Earlier this year, I focused on the emerging trend of Sakawa scams originating from the west coast of Africa. If you’ve never heard this term before, there is some learning for you to do!
Sakawa, or JuJu, scams are a subsection of traditional online cyber crime. Whilst many scams originating from all over the world could be classed as ‘sakawa,’ the term is associated with a lifestyle, culture and way of behaviour.
You can identify these scammers with any of the cultural attributes I’ve just listed, but what might not be apparent is that Sakawa scammers supposedly have a connection to elements of indigenous African religion, including witch doctors, ritual sacrifice, and the like.
This African trend has stemmed from Ghana, Nigeria, Cameroon and neighbouring countries and has gained in popularity in recent years. The very mindset of the gangs is to promote their success in flamboyant ways, and this only serves to perpetuate new interest in the Sakawa culture.
Think of the rappers in Western culture whose music videos contain fridges of champagne, garages full of luxury cars, and enormous private yachts. This is the type of lifestyle to what these gangs also aspire, and they will stop at nothing to get to it.
Our view into the the world of those who perpetrate Sakawa scams is typically through a poorly constructed phishing email. However, this is about to change.
Recent news suggests these scammers are not only operating in the UK but are also enjoying their riches amongst us. To be sure, Nigerian 419 scams have been seen in London for decades, but this new wave of Sakawa gangs could have a very real impact.
Following the NCA arrest in September of Godwin Nwaofor, we have been able to develop a more thorough understanding of the gangs’ lifestyles and spending habits – prestige car rentals, Rolex watches, palaces as Nigerian 2nd homes, designer clothes, etc. The four-figure bar tabs the gang members regularly rack up have earned one member the nick name ‘Fizzy’.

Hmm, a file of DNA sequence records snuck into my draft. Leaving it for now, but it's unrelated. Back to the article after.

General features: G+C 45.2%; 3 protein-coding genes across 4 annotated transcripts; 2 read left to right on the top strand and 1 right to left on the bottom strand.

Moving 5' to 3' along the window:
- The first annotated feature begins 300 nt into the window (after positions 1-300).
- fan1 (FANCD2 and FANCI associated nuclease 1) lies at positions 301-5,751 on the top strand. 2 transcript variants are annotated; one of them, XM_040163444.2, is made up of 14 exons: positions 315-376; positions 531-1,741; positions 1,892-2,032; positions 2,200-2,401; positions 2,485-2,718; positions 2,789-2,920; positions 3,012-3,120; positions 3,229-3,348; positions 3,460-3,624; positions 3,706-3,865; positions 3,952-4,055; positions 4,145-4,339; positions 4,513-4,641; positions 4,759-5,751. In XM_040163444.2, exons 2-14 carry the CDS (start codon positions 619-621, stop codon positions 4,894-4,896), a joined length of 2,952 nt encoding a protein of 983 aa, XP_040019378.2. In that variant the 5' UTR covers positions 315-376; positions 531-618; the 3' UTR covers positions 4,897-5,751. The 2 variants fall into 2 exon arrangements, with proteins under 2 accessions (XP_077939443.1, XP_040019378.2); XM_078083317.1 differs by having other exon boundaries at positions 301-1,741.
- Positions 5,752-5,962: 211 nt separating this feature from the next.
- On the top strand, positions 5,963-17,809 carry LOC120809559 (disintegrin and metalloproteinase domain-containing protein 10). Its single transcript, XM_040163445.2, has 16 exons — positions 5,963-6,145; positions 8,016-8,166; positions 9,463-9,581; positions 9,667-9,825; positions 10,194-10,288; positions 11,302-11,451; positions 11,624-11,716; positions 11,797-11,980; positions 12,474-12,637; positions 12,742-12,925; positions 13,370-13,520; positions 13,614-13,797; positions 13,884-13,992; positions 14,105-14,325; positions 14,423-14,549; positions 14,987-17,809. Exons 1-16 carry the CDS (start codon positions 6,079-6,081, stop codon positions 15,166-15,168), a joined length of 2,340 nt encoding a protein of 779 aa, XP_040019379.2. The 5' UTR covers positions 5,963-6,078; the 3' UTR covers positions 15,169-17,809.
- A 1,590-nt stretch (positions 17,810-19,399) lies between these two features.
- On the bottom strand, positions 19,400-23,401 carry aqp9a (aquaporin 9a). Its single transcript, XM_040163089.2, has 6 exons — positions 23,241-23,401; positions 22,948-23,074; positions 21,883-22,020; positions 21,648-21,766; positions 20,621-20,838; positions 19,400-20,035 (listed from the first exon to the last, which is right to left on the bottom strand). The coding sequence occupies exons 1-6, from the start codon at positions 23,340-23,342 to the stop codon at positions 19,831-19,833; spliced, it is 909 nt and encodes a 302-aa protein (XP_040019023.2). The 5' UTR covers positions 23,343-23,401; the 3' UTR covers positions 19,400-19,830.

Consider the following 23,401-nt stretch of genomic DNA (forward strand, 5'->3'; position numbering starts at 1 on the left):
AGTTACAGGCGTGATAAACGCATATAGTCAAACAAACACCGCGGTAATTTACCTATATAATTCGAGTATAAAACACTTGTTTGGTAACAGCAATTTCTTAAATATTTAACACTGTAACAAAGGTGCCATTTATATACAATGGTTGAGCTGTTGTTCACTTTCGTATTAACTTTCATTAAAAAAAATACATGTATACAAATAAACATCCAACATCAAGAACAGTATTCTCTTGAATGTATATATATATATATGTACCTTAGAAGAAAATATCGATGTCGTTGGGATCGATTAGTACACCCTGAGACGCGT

It’s almost an African success story until you learn about what’s happened to some their victim: Elderly people swindled out of life savings; cancer sufferers squeezed; extortion ploys that led victims to take out loans in order to essentially fund the lifestyles of these conmen.
It is estimated that upwards of 400 victims were conned in this type of scheme, and a total of $30 million was stolen in this manner.
Sakawa is a murky world, with only the tip of this iceberg yet visible. But it is reassuring to hear that the NCA has access to these scammers’ ‘suckers list’. With this information, the police can hope to work with people on the list to entice scammers into a trap. This could be the start of a successful flow of convictions.
It’s a reminder to myself to secure the older relatives in my family, to ensure they have the knowledge of these scams, and to ensure that those closest to us don’t end up on the list. The success rate for these people is really low, but that is good enough when you can obtain £900,000 in savings, like one British man caught up in this Sakawa gang.
About the Author: Richard De Vere, who is the Principal Consultant for the AntiSocial Engineer Ltd., has an extensive background in penetration testing and social engineering, including ‘red team’ exercises and information gathering assessments. Qualifications include CISMP and CompTIA Security+.
Editor’s Note: The opinions expressed in this and other guest author articles are solely those of the contributor, and do not necessarily reflect those of Tripwire, Inc.
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